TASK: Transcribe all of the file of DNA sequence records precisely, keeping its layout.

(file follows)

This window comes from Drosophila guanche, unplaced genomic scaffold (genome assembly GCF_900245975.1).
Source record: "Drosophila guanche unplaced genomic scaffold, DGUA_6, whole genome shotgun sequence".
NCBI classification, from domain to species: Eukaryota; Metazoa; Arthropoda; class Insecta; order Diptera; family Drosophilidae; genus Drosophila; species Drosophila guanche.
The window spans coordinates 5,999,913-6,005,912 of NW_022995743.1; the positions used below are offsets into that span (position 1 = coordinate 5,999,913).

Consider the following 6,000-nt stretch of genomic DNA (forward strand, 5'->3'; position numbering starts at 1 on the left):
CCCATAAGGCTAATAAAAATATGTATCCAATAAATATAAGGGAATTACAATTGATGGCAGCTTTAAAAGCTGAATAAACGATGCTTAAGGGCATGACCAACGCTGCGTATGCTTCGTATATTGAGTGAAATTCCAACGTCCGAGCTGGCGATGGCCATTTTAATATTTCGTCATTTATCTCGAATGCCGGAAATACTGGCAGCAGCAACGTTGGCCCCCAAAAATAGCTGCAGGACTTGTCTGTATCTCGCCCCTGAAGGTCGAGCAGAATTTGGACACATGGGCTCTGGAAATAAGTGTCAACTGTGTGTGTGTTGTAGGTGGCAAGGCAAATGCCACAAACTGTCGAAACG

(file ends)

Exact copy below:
This window comes from Drosophila guanche, unplaced genomic scaffold (genome assembly GCF_900245975.1).
Source record: "Drosophila guanche unplaced genomic scaffold, DGUA_6, whole genome shotgun sequence".
NCBI classification, from domain to species: Eukaryota; Metazoa; Arthropoda; class Insecta; order Diptera; family Drosophilidae; genus Drosophila; species Drosophila guanche.
The window spans coordinates 5,999,913-6,005,912 of NW_022995743.1; the positions used below are offsets into that span (position 1 = coordinate 5,999,913).

Consider the following 6,000-nt stretch of genomic DNA (forward strand, 5'->3'; position numbering starts at 1 on the left):
CCCATAAGGCTAATAAAAATATGTATCCAATAAATATAAGGGAATTACAATTGATGGCAGCTTTAAAAGCTGAATAAACGATGCTTAAGGGCATGACCAACGCTGCGTATGCTTCGTATATTGAGTGAAATTCCAACGTCCGAGCTGGCGATGGCCATTTTAATATTTCGTCATTTATCTCGAATGCCGGAAATACTGGCAGCAGCAACGTTGGCCCCCAAAAATAGCTGCAGGACTTGTCTGTATCTCGCCCCTGAAGGTCGAGCAGAATTTGGACACATGGGCTCTGGAAATAAGTGTCAACTGTGTGTGTGTTGTAGGTGGCAAGGCAAATGCCACAAACTGTCGAAACG